Sakashita, Tetsuya; Suzuki, Michiyo; Hattori, Yuya; Ikeda, Hiroko; Muto, Yasuko*; Yokota, Yuichiro; Funayama, Tomoo; Hamada, Nobuyuki*; Shirai, Kana*; Kobayashi, Yasuhiko

JAEA-Review 2014-050, JAEA Takasaki Annual Report 2013, P. 74, 2015/03

An increasing body of data indicates that ionizing radiation affects the nervous system and alters its function. Recently, we reported that chemotaxis of ${it C. elegans}$ during the salt chemotaxis learning (SCL), that is conditioned taste aversion to NaCl, was modulated by carbon ion irradiation, i.e. accelerated decrease in chemotaxis to NaCl during the SCL. However, we had no direct evidence for the interaction of ionizing radiation with the central neuronal tissue (nerve ring) in ${it C. elegans}$. Microbeam irradiation is useful to analyze direct radiation effects at a cellular or tissue level. Thus, we applied the microbeam irradiation of the ${it C. elegans}$ nerve ring and examined the effect on the SCL.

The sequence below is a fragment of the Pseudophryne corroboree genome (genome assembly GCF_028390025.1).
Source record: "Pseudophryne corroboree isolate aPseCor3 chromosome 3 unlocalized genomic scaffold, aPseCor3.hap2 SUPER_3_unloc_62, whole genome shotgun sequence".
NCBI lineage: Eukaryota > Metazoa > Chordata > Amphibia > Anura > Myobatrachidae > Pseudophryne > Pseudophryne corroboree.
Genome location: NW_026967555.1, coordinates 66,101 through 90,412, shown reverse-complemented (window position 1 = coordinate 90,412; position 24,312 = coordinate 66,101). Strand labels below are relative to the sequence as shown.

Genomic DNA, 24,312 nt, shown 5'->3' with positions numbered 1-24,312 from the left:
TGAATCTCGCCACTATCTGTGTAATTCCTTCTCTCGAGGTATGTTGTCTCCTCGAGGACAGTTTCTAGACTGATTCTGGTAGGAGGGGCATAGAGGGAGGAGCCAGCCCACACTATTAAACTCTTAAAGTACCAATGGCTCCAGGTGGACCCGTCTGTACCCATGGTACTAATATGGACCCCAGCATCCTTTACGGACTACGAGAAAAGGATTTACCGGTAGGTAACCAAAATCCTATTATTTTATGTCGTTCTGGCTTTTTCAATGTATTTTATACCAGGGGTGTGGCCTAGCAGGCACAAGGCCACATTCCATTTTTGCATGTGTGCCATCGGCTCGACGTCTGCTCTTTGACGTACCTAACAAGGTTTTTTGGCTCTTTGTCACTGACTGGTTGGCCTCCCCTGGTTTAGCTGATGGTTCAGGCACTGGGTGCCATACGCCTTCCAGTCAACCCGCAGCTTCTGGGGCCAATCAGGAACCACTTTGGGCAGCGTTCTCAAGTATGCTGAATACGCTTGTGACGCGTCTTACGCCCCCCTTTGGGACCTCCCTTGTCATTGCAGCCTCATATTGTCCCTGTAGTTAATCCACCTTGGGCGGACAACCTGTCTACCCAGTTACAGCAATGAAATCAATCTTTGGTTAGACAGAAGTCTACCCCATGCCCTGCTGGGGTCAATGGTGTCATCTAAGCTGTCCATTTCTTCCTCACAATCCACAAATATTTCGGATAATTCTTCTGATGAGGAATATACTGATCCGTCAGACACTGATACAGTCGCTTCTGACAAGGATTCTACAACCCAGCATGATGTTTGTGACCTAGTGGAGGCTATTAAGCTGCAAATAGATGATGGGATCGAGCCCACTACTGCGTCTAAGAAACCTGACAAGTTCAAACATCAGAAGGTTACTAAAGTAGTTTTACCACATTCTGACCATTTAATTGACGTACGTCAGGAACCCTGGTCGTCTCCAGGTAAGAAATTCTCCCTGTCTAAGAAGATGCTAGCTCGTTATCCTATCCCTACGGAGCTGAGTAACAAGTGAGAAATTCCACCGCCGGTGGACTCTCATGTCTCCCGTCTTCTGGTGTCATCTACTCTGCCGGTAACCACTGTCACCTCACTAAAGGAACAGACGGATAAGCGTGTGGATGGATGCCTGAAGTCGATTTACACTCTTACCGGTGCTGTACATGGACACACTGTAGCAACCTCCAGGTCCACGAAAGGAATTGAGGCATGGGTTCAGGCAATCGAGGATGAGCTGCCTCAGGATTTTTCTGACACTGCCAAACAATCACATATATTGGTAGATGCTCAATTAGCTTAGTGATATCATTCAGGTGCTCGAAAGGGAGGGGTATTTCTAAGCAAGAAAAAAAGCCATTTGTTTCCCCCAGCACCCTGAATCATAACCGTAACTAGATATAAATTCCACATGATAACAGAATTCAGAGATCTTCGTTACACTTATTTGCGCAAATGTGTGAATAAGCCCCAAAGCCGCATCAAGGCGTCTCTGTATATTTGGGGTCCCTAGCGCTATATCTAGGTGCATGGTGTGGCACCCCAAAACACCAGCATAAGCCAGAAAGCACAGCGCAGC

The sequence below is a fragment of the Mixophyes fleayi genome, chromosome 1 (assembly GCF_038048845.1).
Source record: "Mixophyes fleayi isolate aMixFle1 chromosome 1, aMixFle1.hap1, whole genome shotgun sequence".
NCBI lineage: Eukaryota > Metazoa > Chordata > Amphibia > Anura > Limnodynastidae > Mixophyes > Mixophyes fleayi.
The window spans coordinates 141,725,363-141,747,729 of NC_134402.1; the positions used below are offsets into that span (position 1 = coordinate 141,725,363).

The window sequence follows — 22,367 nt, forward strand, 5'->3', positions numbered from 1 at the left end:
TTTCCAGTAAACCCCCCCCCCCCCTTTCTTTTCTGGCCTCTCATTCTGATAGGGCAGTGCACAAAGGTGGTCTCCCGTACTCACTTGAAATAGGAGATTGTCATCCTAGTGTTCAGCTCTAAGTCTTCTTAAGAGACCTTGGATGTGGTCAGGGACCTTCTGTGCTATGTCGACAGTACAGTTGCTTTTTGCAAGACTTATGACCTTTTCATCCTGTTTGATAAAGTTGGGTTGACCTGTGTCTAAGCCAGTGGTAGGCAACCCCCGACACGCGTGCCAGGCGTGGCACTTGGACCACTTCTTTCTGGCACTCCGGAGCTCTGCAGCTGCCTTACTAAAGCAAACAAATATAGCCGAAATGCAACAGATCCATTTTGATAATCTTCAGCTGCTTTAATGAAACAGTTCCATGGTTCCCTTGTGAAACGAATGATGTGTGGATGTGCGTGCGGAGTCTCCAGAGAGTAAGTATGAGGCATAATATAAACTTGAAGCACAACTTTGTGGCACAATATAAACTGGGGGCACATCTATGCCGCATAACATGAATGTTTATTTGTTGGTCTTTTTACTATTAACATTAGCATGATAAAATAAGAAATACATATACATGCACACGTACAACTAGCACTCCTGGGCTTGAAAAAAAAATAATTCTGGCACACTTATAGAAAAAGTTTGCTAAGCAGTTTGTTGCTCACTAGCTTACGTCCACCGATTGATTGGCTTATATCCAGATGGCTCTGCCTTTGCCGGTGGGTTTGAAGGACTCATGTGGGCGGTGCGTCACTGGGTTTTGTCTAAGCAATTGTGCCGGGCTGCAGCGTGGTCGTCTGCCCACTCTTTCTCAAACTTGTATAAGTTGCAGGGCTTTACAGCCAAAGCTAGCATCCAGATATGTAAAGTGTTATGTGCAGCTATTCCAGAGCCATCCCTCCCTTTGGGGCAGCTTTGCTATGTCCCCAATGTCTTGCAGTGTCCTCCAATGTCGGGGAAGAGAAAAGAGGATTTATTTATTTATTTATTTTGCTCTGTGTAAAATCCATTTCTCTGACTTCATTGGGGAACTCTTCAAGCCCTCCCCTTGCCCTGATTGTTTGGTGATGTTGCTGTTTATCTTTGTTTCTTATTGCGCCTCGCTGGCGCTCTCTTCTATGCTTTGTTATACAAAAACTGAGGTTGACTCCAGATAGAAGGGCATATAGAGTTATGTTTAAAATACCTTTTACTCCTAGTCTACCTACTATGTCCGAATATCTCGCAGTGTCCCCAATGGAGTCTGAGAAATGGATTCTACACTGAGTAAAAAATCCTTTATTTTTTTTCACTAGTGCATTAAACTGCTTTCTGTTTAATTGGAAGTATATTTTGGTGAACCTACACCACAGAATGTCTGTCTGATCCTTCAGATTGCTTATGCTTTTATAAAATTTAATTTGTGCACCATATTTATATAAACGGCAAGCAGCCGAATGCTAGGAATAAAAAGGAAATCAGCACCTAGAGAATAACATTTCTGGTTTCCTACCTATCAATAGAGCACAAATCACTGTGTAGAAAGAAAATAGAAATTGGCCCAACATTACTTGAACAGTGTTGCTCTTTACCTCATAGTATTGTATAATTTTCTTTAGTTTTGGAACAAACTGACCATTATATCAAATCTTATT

Journal Articles

Effect of ionizing radiation upon dehydrated Pv11 cultured cells originated from the sleeping chironomid

Watanabe, Kazuyo*; Akitsuki, Takashi*; Shimura, Sachiko*; Gusev, O.*; Cornette, R.*; Kikawada, Takahiro*; Sakashita, Tetsuya; Funayama, Tomoo; Kobayashi, Yasuhiko; Okuda, Takashi*

JAEA-Review 2014-050, JAEA Takasaki Annual Report 2013, P. 87, 2015/03

The Sleeping Chironomid, ${it Polypedilum vanderplanki}$ can stand complete desiccation (anhydrobiosis) and also shows radio-resistance. Recently, we have generated cultured cell (Pv11) originated from ${it P. vanderplanki}$ embryo which can also stand complete dehydration. In this study, we examine the tolerance of cultured cell Pv11 against ionbeam irradiation.